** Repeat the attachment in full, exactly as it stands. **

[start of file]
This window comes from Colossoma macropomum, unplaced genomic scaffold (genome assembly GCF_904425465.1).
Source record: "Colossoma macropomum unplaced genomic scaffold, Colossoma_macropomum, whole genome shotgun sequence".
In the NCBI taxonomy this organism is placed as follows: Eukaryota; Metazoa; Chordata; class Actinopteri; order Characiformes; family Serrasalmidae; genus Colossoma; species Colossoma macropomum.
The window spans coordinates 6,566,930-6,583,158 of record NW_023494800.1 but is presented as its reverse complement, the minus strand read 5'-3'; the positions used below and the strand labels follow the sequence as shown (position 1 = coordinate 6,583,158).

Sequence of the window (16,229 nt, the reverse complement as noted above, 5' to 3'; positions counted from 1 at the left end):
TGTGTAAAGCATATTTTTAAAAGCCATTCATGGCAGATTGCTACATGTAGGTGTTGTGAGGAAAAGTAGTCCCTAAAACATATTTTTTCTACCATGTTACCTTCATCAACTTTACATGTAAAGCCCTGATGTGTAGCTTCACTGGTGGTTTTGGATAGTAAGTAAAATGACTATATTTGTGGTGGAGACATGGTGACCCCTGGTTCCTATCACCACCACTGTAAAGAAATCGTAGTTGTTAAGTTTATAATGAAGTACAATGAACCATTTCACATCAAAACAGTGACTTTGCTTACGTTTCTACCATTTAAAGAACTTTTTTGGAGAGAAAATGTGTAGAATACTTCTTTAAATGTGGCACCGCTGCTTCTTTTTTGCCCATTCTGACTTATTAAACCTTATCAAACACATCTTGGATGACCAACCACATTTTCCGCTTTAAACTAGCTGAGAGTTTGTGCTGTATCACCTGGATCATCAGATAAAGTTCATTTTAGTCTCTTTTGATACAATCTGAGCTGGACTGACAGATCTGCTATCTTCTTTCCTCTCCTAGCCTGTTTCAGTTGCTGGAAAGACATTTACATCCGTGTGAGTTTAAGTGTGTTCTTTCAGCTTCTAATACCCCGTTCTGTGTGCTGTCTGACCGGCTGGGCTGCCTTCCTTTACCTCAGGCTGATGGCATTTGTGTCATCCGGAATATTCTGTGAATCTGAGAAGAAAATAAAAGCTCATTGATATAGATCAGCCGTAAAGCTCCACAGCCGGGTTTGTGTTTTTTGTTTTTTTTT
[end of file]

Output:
This window comes from Colossoma macropomum, unplaced genomic scaffold (genome assembly GCF_904425465.1).
Source record: "Colossoma macropomum unplaced genomic scaffold, Colossoma_macropomum, whole genome shotgun sequence".
In the NCBI taxonomy this organism is placed as follows: Eukaryota; Metazoa; Chordata; class Actinopteri; order Characiformes; family Serrasalmidae; genus Colossoma; species Colossoma macropomum.
The window spans coordinates 6,566,930-6,583,158 of record NW_023494800.1 but is presented as its reverse complement, the minus strand read 5'-3'; the positions used below and the strand labels follow the sequence as shown (position 1 = coordinate 6,583,158).

Sequence of the window (16,229 nt, the reverse complement as noted above, 5' to 3'; positions counted from 1 at the left end):
TGTGTAAAGCATATTTTTAAAAGCCATTCATGGCAGATTGCTACATGTAGGTGTTGTGAGGAAAAGTAGTCCCTAAAACATATTTTTTCTACCATGTTACCTTCATCAACTTTACATGTAAAGCCCTGATGTGTAGCTTCACTGGTGGTTTTGGATAGTAAGTAAAATGACTATATTTGTGGTGGAGACATGGTGACCCCTGGTTCCTATCACCACCACTGTAAAGAAATCGTAGTTGTTAAGTTTATAATGAAGTACAATGAACCATTTCACATCAAAACAGTGACTTTGCTTACGTTTCTACCATTTAAAGAACTTTTTTGGAGAGAAAATGTGTAGAATACTTCTTTAAATGTGGCACCGCTGCTTCTTTTTTGCCCATTCTGACTTATTAAACCTTATCAAACACATCTTGGATGACCAACCACATTTTCCGCTTTAAACTAGCTGAGAGTTTGTGCTGTATCACCTGGATCATCAGATAAAGTTCATTTTAGTCTCTTTTGATACAATCTGAGCTGGACTGACAGATCTGCTATCTTCTTTCCTCTCCTAGCCTGTTTCAGTTGCTGGAAAGACATTTACATCCGTGTGAGTTTAAGTGTGTTCTTTCAGCTTCTAATACCCCGTTCTGTGTGCTGTCTGACCGGCTGGGCTGCCTTCCTTTACCTCAGGCTGATGGCATTTGTGTCATCCGGAATATTCTGTGAATCTGAGAAGAAAATAAAAGCTCATTGATATAGATCAGCCGTAAAGCTCCACAGCCGGGTTTGTGTTTTTTGTTTTTTTTT